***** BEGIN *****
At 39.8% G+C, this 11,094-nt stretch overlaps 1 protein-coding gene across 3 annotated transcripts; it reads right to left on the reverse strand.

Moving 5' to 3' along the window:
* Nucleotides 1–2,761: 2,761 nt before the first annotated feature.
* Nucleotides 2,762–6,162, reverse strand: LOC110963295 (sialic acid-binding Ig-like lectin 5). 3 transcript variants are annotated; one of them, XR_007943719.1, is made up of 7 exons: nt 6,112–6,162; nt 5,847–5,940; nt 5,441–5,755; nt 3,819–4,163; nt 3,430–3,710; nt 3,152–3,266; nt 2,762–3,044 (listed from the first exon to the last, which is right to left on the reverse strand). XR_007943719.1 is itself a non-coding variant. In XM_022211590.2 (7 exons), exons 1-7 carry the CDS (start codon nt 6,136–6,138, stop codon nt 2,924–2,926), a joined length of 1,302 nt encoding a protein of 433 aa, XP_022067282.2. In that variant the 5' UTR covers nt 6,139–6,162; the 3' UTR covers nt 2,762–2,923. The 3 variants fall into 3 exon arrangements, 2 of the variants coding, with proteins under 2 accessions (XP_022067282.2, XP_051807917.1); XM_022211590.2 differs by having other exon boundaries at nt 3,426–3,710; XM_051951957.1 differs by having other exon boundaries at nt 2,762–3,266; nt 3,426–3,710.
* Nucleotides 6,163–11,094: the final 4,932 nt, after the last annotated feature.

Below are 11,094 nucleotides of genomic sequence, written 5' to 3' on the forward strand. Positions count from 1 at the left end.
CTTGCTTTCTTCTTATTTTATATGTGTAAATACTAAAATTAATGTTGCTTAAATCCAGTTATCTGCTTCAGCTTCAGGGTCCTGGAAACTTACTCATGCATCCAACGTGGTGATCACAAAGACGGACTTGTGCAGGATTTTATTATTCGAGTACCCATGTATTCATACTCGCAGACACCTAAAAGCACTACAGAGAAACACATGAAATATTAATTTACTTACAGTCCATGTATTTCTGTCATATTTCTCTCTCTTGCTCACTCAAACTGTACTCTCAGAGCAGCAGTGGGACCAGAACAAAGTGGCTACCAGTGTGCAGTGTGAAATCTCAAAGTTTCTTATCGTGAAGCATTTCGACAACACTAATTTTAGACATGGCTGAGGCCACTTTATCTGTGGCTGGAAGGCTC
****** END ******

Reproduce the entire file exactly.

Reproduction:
At 39.8% G+C, this 11,094-nt stretch overlaps 1 protein-coding gene across 3 annotated transcripts; it reads right to left on the reverse strand.

Moving 5' to 3' along the window:
* Nucleotides 1–2,761: 2,761 nt before the first annotated feature.
* Nucleotides 2,762–6,162, reverse strand: LOC110963295 (sialic acid-binding Ig-like lectin 5). 3 transcript variants are annotated; one of them, XR_007943719.1, is made up of 7 exons: nt 6,112–6,162; nt 5,847–5,940; nt 5,441–5,755; nt 3,819–4,163; nt 3,430–3,710; nt 3,152–3,266; nt 2,762–3,044 (listed from the first exon to the last, which is right to left on the reverse strand). XR_007943719.1 is itself a non-coding variant. In XM_022211590.2 (7 exons), exons 1-7 carry the CDS (start codon nt 6,136–6,138, stop codon nt 2,924–2,926), a joined length of 1,302 nt encoding a protein of 433 aa, XP_022067282.2. In that variant the 5' UTR covers nt 6,139–6,162; the 3' UTR covers nt 2,762–2,923. The 3 variants fall into 3 exon arrangements, 2 of the variants coding, with proteins under 2 accessions (XP_022067282.2, XP_051807917.1); XM_022211590.2 differs by having other exon boundaries at nt 3,426–3,710; XM_051951957.1 differs by having other exon boundaries at nt 2,762–3,266; nt 3,426–3,710.
* Nucleotides 6,163–11,094: the final 4,932 nt, after the last annotated feature.

Below are 11,094 nucleotides of genomic sequence, written 5' to 3' on the forward strand. Positions count from 1 at the left end.
CTTGCTTTCTTCTTATTTTATATGTGTAAATACTAAAATTAATGTTGCTTAAATCCAGTTATCTGCTTCAGCTTCAGGGTCCTGGAAACTTACTCATGCATCCAACGTGGTGATCACAAAGACGGACTTGTGCAGGATTTTATTATTCGAGTACCCATGTATTCATACTCGCAGACACCTAAAAGCACTACAGAGAAACACATGAAATATTAATTTACTTACAGTCCATGTATTTCTGTCATATTTCTCTCTCTTGCTCACTCAAACTGTACTCTCAGAGCAGCAGTGGGACCAGAACAAAGTGGCTACCAGTGTGCAGTGTGAAATCTCAAAGTTTCTTATCGTGAAGCATTTCGACAACACTAATTTTAGACATGGCTGAGGCCACTTTATCTGTGGCTGGAAGGCTC